Is Previous Pregnancy Affected By Diabetes Mellitus Protective against Poor Glycemic Control at the Start of Subsequent Pregnancies?Mulla BM* and Zelig CM
Department of Obstetrics and Gynecology, Naval Medical Center Portmouth, USA
- *Corresponding Author:
- Mulla BM
620 John Paul Jones Circle
E-mail: [email protected]
Received date June 09, 2012; Accepted date July 18, 2012; Published date July 24, 2012
Citation: Mulla BM, Zelig CM (2012) Is Previous Pregnancy Affected By Diabetes Mellitus Protective against Poor Glycemic Control at the Start of Subsequent Pregnancies? J Diabetes Metab 3:205. doi:10.4172/2155-6156.1000205
Copyright: © 2012 Mulla BM, et al. This is an open-access article distributed under the terms of the Creative Commons Attribution License, which permits unrestricted use, distribution, and reproduction in any medium, provided the original author and source are credited.
Aims/hypothesis: Poor glycemic control at conception, a strong risk factor for birth defects, is frequently attributed to low rates of pre-conceptual counseling. The objective of this study was to determine if counseling during a first pregnancy with diabetes improved glycemic control at conception in subsequent pregnancies.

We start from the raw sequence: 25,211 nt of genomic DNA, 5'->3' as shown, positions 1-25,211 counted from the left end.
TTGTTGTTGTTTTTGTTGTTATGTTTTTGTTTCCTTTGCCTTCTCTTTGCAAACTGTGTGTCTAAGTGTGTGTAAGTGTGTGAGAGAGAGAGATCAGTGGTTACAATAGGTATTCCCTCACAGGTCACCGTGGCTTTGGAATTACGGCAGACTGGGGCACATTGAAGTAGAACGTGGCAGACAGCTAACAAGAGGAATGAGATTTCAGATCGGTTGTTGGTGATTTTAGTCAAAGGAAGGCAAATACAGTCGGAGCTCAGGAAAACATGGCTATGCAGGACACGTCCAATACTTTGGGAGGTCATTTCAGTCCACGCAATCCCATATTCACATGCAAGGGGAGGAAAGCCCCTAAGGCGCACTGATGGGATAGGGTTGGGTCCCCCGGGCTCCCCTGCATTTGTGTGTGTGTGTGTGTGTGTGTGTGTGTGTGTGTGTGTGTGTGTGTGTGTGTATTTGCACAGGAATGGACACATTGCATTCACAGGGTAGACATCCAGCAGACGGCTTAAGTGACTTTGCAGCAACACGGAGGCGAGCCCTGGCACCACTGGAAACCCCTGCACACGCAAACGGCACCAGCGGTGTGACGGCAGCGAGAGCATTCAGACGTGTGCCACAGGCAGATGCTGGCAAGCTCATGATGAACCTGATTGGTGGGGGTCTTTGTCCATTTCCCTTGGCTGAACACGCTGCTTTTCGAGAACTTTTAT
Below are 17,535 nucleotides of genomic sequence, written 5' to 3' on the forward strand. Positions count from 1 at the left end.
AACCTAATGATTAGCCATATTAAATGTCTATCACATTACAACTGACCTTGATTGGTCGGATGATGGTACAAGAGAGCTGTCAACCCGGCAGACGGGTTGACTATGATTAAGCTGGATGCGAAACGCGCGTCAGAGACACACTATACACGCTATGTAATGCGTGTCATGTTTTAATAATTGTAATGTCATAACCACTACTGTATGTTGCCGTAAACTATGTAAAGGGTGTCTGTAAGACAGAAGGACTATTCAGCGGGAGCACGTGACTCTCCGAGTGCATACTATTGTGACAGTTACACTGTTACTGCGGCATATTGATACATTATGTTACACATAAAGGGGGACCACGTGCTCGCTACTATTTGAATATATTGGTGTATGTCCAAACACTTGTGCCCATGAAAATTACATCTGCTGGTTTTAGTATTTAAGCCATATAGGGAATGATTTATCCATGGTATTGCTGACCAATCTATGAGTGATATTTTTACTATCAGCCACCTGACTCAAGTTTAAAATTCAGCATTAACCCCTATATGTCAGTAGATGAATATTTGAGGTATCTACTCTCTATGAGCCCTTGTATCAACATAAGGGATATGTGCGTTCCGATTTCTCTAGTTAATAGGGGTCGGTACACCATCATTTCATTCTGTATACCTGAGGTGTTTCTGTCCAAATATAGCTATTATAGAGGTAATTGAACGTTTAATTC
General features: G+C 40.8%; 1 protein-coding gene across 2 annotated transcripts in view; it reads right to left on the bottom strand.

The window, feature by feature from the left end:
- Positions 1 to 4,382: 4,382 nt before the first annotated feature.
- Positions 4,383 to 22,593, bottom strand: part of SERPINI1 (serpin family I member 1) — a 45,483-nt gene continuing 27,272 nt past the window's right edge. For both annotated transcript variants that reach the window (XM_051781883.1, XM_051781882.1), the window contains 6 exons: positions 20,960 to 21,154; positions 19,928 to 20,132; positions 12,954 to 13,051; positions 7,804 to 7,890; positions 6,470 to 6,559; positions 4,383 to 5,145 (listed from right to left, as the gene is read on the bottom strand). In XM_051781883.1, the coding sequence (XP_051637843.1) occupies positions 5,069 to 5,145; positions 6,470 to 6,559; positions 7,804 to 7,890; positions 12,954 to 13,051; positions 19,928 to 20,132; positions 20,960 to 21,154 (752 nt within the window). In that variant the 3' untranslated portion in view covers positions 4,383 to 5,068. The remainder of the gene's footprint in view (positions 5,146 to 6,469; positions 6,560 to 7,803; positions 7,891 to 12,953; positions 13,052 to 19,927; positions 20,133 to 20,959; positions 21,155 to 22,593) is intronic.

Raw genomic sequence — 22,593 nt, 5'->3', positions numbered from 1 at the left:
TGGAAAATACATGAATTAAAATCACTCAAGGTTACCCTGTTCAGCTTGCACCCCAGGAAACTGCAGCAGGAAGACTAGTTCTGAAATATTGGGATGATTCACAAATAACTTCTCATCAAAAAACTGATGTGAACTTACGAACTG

Methods: Case controlled. 71 diabetic women previously followed during pregnancy at a single tertiary center were divided into two groups, those with diabetes at the start of a previous pregnancy, and those without. The two groups were compared for glycemic control at conception; hemoglobin A1C ≥ 7 was considered poor control. The two groups were also compared for very poor control (hemoglobin A1C ≥ 9), pre-conceptual counseling, and preconceptual folic acid use.
Results: Poor glycemic control at conception was as prevalent in the 29 previous diabetic patients as in the 42 first-time diabetic patients (51.7% vs. 57.1%, p=0.7). There was no difference in the proportion of diabetic patients with very poor control (17.2% vs. 23.8%, p=0.5), pre-conceptual counseling (6.9% vs. 4.8%, p=1.0) and folic acid use (32.1% vs. 31.0%, p=0.9).
Conclusions/interpretation: Previous pregnancy affected by diabetes did not improve glycemic control in a subsequent pregnancy. Expanding the counseling these patients receive in our institution should be considered.